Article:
Is there an angler alive that hasn’t broken a Rod? If there is I haven’t met him yet. Breaking a Rod is part of the game. In my early years I would break on average about three rods a year. When one would break the last thing I wanted to here from a manufacture was that it was my fault. Because of that I would by rods from manufactures and companies that had very liberal return polices. Even then and due to my frequent returns it wasn’t long before I was charged a modest fee to exchange or replace a broken Rod, especially when the Rod was outside the warranty period. Now days they call it a deductible. It was normal for me then to judge these companies very harshly. Now that I am older and wiser I have come to acknowledge that they were in fact being very generous to me at the time. Here is why.
The majority of the time breakages are caused by two reasons: high sticking a Rod or exceeding the limits of the Rod blank by using a line test the Rod wasn’t designed to handle, IE: using 80 pound test braid on a Rod designed for a maximum of 30 pound test. As anglers we commonly exceed these limits when using braid without ever having an issue; so when a Rod does get broken we do not always put the two together. Let me give you a few examples and some tips on how to avoid these pitfalls.
High Sticking a Rod is a term used to describe what happens when a Rod blank gets bent beyond a 90 degree angle at a given point and then snaps. The upper two thirds of the Rod blank is where most breakages occur when caused by high sticking a Rod. Real life examples are when flipping a fish in the boat using the Rod. If you are going to do that make sure you leave enough line out that it equals at least 75% of the rods length to tip ratio. If you are going to use your left hand to assist in swinging the fish in the boat never place you left hand beyond the first guide. Too short a line to tip ratio or placing your left hand too far up the Rod blank will cause a breakage 100% of the time. Common situations were breakage occurs by high sticking is when trying to get a lure unstuck, during hook sets, especially when the Rod tip is outside that 10 to 12 o’clock window, and when flipping fish in the boat. I’m not saying we can’t get away with it but just be conscious of the fact that when we do we enter the danger zone.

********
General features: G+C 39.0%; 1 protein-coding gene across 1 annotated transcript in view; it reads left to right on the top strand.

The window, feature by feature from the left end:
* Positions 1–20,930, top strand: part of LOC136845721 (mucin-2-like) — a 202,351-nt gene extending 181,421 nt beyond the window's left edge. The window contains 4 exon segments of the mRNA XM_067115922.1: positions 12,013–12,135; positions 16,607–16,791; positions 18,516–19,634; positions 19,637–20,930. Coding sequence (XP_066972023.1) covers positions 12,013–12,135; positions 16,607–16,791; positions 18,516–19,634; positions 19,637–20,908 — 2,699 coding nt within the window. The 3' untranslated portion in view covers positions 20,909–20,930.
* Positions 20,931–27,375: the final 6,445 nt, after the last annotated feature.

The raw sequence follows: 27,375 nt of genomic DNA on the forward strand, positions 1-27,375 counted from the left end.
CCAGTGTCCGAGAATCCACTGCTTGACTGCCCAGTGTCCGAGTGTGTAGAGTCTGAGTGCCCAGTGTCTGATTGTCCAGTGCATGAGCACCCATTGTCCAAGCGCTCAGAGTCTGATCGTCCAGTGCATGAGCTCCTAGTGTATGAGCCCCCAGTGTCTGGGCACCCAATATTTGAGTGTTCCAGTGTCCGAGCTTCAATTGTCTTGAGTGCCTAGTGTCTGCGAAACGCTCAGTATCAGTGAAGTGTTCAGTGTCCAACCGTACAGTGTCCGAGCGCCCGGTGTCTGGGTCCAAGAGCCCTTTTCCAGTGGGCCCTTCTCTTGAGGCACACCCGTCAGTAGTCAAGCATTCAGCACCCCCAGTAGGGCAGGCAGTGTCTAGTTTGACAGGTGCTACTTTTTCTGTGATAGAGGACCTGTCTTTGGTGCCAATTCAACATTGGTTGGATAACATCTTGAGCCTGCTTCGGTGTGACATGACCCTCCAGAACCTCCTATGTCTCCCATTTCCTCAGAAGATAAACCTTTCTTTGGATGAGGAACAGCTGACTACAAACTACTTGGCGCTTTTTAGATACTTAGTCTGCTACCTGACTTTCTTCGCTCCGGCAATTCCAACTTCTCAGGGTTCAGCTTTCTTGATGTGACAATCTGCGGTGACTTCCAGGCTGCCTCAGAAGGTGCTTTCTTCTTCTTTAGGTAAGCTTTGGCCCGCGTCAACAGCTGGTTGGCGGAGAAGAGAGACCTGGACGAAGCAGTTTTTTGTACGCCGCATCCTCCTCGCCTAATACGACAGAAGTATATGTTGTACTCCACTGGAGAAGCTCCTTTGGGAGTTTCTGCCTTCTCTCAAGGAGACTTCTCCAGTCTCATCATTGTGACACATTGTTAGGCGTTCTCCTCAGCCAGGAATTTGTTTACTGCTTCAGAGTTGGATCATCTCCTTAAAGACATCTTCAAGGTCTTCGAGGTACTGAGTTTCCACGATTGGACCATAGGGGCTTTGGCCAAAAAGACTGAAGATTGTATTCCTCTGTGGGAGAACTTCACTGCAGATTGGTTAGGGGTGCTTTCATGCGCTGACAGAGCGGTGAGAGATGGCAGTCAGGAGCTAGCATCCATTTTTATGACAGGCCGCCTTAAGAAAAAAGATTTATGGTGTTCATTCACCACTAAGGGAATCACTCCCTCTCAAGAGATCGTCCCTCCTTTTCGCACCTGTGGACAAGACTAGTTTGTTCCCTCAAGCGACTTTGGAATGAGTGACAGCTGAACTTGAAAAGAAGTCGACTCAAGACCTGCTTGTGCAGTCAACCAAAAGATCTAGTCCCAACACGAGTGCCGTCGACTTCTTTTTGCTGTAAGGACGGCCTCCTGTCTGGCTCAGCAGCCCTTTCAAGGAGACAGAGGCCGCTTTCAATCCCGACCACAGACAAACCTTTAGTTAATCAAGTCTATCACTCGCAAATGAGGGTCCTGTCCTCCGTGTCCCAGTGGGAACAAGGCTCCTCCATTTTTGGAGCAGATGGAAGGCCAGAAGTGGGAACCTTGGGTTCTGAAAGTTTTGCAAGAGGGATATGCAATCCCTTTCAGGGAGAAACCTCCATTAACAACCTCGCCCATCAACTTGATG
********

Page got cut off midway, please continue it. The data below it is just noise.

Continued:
Breakages caused by exceeding pound test thresholds is a no brainer. Most bait casters can hold up to that abuse 90% of the time but spinning rods not so much. Just be mindful that Rod blanks have limits and when you exceed that limit it will break. If the Rod breaks nearer the handle than the tip it’s an obvious sign that we pushed the Rod to far.
It’s been years since I have broken a Rod but recently I’ve broken a couple. One was by high sticking it during a hook set and the other was because I was using braid and pushed the Rod to far trying to get unstuck from a brush pile. So why now all of a sudden? Because by the grace of god I’ve been able to afford to purchase a few higher end rods. Rods that are lighter and more sensitive (normally reflected by the price tag, haha).
Higher end rods have thinner blank walls and use denser carbon fibers in construction. This means they are more fragile than what I was accustomed to. In other words I have to change my “bull in the china shop” attitude towards the care and use of these higher quality rods. It doesn’t mean I need to walk on egg shells when using them. It just means I can’t abuse them as badly as I did my other ones .
Maybe my past mistakes can help save you from breaking that Rod you saved up all year to buy; or maybe not. But boy, I really hope it does.
God bless and save a few for me.
Jim Whittman is a regular VA Outdoors contributor and tournament angler.